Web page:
Oil and the Market Economy

What does the cost of petroleum mean? Generally, in the market economy, the cost of a product is very closely related to its supply and its demand. As the supply dwindles and the demand stays the same or increases then the cost goes up. So goes the price of petroleum for most of the previous three decades especially with a cartel in place that limits the supply of petroleum. Except the cost of petroleum over the previous year and a bit has drastically dropped.

Do you believe that production has risen? Well actually it has. Globally the production has risen year over year since the 1980s. There’s nothing really noticeable about production in the last two years. How about petroleum consumption? Well, it has also risen, about every year except 2008. Of course, the economic game is for the rate of production increase to slightly lag the rate of consumption increase. Doing this means that supply is always, slightly insufficient. It’s a great game for the producers as long as all players keep playing the same. But if the producers flood the market and the consumers find energy from elsewhere then, as we see, the price decreases.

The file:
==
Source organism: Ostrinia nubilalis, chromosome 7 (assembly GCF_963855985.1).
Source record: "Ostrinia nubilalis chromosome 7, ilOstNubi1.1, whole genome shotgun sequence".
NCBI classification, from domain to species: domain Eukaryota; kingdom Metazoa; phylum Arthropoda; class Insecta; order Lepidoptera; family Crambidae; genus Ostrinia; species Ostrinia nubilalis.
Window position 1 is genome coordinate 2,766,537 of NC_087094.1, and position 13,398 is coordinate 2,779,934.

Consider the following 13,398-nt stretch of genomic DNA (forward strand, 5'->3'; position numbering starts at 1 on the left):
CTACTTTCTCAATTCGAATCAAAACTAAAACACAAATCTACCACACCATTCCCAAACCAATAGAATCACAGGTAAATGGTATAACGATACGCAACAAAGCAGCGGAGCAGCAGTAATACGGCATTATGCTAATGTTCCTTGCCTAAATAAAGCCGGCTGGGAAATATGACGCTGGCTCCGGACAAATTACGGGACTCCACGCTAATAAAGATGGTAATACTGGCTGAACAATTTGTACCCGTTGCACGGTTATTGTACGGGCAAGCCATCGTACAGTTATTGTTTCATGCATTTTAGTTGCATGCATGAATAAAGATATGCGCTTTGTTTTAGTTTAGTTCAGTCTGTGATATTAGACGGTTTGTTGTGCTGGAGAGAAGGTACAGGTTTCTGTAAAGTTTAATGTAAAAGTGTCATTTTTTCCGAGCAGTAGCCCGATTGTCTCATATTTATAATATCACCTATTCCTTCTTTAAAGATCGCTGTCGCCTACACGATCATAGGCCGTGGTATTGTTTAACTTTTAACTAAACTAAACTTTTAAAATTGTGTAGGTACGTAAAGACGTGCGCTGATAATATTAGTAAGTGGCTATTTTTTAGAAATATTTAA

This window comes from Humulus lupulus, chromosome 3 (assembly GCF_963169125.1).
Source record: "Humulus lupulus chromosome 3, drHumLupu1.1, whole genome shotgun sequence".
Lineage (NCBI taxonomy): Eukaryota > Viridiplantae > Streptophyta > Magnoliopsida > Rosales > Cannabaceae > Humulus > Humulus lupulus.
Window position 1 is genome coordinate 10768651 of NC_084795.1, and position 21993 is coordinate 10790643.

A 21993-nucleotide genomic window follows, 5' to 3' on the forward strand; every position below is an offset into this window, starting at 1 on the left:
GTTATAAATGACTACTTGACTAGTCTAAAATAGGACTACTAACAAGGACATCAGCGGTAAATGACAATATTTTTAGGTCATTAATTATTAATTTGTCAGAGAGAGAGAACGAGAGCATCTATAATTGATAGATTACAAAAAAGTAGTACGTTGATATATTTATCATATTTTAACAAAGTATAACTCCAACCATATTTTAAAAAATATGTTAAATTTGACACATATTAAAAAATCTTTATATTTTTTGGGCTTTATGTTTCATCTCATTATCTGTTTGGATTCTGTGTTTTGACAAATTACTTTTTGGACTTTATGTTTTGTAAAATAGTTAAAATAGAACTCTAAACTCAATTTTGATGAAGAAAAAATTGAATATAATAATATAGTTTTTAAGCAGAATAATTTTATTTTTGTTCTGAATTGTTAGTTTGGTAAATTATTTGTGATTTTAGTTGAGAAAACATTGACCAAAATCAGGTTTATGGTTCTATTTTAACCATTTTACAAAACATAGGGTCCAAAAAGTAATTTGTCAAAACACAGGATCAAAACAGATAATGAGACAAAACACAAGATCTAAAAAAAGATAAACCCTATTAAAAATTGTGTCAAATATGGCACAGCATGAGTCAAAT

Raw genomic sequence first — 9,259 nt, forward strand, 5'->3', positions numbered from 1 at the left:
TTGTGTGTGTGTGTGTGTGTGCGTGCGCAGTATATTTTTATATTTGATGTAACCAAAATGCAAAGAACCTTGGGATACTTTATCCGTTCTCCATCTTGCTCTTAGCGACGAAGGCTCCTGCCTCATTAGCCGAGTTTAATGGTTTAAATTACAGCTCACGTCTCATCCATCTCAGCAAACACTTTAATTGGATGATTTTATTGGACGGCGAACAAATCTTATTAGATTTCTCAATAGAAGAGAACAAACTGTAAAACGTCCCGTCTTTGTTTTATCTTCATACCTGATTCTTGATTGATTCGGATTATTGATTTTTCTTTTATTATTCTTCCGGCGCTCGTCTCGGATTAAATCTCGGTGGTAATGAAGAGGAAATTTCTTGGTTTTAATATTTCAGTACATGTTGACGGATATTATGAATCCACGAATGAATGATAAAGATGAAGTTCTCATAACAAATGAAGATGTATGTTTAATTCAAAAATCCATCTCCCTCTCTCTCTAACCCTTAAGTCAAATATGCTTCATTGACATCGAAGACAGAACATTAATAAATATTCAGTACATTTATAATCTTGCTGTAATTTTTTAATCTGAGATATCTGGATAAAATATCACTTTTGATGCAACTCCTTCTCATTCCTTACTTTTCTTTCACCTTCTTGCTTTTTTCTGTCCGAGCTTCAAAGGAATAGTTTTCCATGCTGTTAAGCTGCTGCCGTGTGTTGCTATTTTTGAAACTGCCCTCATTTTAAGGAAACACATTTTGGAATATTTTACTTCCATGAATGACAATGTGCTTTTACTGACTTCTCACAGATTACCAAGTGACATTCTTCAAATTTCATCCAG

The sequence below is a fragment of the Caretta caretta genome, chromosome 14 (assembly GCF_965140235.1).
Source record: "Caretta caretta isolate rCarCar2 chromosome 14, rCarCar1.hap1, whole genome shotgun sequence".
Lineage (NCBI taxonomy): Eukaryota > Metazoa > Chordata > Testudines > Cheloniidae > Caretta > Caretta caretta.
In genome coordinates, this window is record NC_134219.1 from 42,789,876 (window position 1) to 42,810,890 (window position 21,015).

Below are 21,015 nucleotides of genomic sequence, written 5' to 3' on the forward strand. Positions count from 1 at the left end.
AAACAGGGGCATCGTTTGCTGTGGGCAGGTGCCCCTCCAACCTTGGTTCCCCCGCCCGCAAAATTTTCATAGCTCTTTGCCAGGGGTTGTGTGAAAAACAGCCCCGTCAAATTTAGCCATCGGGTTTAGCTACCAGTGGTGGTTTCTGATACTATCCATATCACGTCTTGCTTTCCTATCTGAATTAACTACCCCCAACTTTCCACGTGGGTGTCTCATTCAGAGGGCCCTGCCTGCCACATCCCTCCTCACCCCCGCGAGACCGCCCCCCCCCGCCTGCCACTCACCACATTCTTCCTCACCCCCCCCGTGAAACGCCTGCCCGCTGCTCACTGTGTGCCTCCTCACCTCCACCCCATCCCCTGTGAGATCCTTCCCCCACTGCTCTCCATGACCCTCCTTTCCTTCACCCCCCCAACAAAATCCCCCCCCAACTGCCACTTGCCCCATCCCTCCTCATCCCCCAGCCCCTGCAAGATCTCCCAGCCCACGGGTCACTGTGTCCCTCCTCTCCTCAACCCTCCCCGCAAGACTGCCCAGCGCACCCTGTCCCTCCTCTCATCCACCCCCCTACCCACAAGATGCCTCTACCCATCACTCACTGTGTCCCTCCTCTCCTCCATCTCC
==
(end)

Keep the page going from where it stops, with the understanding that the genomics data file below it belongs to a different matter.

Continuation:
In response to falling prices, the producers ramp up petroleum extraction to maintain their income. The lower cost encourages consumers to consume more. Again, this is typical economics. But, what if the resource is non-renewable as with oil? What happens when the producers have nothing remaining to produce and thus no resources from which to make profits? And what happens to consumers when their way of life ceases. How will people react then?